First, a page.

“The complaint is based largely on the ongoing class action lawsuit against Citigroup.”
Citigroup misrepresented its financial condition and failed to disclose material information, leading Norges Bank to buy Citigroup stock and bonds at inflated prices between January 2007 and January 2009, the Norwegian central bank says in the lawsuit filed at the US District Court in Manhattan.
“Citi’s near-demise had its genesis in the company’s increasing willingness to take on risk for the sake of profit, without regard for – and without disclosing – the magnitude of the downside exposure it faced if those risks materialized,” the central bank writes in the complaint, labeled “Norges Bank v. Citigroup; 10-cv-07202”.
The Pension Fund (Again)
Through its investment arm, the Norwegian Government Pension Fund Global (NBIM), the world’s second-biggest sovereign wealth fund, posted a record 633 billion kroner ($107.6 billion) loss in 2008, wiping out gains since the fund started investing the country’s oil revenue in 1996.
The so-called oil fund had a 26 percent return last year.
The central bank’s lawsuit names 20 of Citigroup’s current and former directors and executives, including former CEO Charles “Chuck” Prince.
The Norwegian Pension Fund is about to become famous for its controversial investment strategy – being one of the largest shareholders in the ruined oil company BP, and have lately invested large sums in Greek bonds.
Best Served In Court
– We confirm that Norges Bank has filed an individual claim against Citigroup in federal court in New York. The complaint is based largely on the ongoing class action lawsuit against Citigroup,” Bunny Nooryani, communications manger at NBIM says, according to the website DN.no.
The Norwegian central bank also confirms the size of the loss.
“Norges Bank’s complaint tracks, in large part, the complaint filed in the securities class action lawsuit currently pending against Citigroup, but Norges Bank believes it will be better served by pursuing its own direct action,” she says in a telephone interview with Bloomberg.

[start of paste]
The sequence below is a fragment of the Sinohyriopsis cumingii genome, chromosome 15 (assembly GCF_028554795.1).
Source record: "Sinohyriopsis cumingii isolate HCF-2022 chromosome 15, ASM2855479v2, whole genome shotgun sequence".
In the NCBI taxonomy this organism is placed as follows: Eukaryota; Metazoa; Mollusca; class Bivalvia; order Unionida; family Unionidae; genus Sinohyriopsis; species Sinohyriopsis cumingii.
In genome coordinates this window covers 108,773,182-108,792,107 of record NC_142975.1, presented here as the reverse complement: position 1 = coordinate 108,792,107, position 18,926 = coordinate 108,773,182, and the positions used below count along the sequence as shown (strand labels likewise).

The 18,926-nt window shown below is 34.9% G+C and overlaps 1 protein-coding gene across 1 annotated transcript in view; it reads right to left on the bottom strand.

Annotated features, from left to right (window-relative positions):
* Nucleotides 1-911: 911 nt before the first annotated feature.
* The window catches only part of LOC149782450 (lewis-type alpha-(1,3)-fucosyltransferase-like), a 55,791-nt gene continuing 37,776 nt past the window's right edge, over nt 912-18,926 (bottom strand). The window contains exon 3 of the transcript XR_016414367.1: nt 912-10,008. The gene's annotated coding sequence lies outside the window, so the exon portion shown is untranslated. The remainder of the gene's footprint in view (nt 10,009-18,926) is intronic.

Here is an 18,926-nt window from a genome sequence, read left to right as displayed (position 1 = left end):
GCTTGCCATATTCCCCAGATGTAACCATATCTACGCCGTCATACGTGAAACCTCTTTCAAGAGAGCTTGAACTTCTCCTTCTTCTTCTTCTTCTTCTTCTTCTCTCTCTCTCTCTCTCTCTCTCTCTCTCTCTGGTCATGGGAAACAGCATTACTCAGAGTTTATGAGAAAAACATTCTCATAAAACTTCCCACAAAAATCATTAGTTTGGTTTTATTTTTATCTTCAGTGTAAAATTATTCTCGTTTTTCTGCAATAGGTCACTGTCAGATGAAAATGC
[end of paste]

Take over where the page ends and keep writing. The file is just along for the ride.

The central bank is also a plaintiff in the class-action lawsuit, Ms. Nooryani adds.
The lawsuit adds to a group of other pending complaints against Citigroup for losses suffered by investors.
The New York-based bank, today the fourth-largest U.S. bank by deposits, announced “significant declines” in its $55 billion of subprime holdings on November 4th, 2007, and reported a $9.8 billion loss for the last quarter of 2007, compared with a $5.1 billion net profit the previous year.
The bank had a net loss of $27.7 billion in 2008 and received a $45 billion bailout from US taxpayers.
The Securities and Exchange Commission sued Citigroup in a separate case in July, claiming that the bank, now 18 percent- owned by U.S. taxpayers, had misled investors by not disclosing over $40 billion in subprime-related holdings during 2007.
Citigroup agreed to a $75 million fine in a settlement that was approved by a federal judge Friday.
Four Small Towns Went Bankrupt
In the aftermath of the US subprime crises, four small Norwegian towns practically went bankrupt after investing in subprime-related financial instruments issued by Citygroup.
The local administrations in these Norwegian small town have already tried to sue Citygroup over their losses, but have gotten nowhere, and are now a part of the ongoing class action suit against the global giant.
“We believe the suit has no merit and will defend ourselves vigorously,” Citigroup spokeswoman Danielle Romero- Apsilos says in a statement.
“We believe that such lawsuits are baseless and will defend ourselves intensely,” Citigroup spokesman Jeffrey French writes in an email to DN.no.
Citigroup executives repeatedly stated in conferences calls in 2007 that the bank had reduced its subprime exposure by 45 percent to $13 billion.
The figure omitted “super-senior” tranches of collateralized debt obligations and financial guarantees called liquidity puts that added more than $40 billion in subprime exposure, according to the SEC’s complaint.
Crittenden is named as a defendant in Norges Bank’s lawsuit.
Citigroup’s shares fell 93 percent over the period during which the Norwegian central bank claimed the bank made its misleading disclosures, closing at $3.83 on Jan. 15, 2009, compared with $54.50 two years previously.
Citigroup’s 5.85 percent bonds sold in August 2006 and maturing 10 years later lost 0.8 percent during that period.
The Norwegian spokeswoman, Bunny Nooryani, declined to give further details on the amount sought in compensation or why the bank believes it will be better served pursuing its own lawsuit.
Related by the Econotwist:
- Citi sued by Norwegian central bank (ftalphaville.ft.com)
- Citi Sued By Norway’s Central Bank (observer.com)
- Citigroup Settlement on Subprime Holdings Disclosures Approved (businessweek.com)
- Judge Ready to Approve $75M Citigroup Settlement (nytimes.com)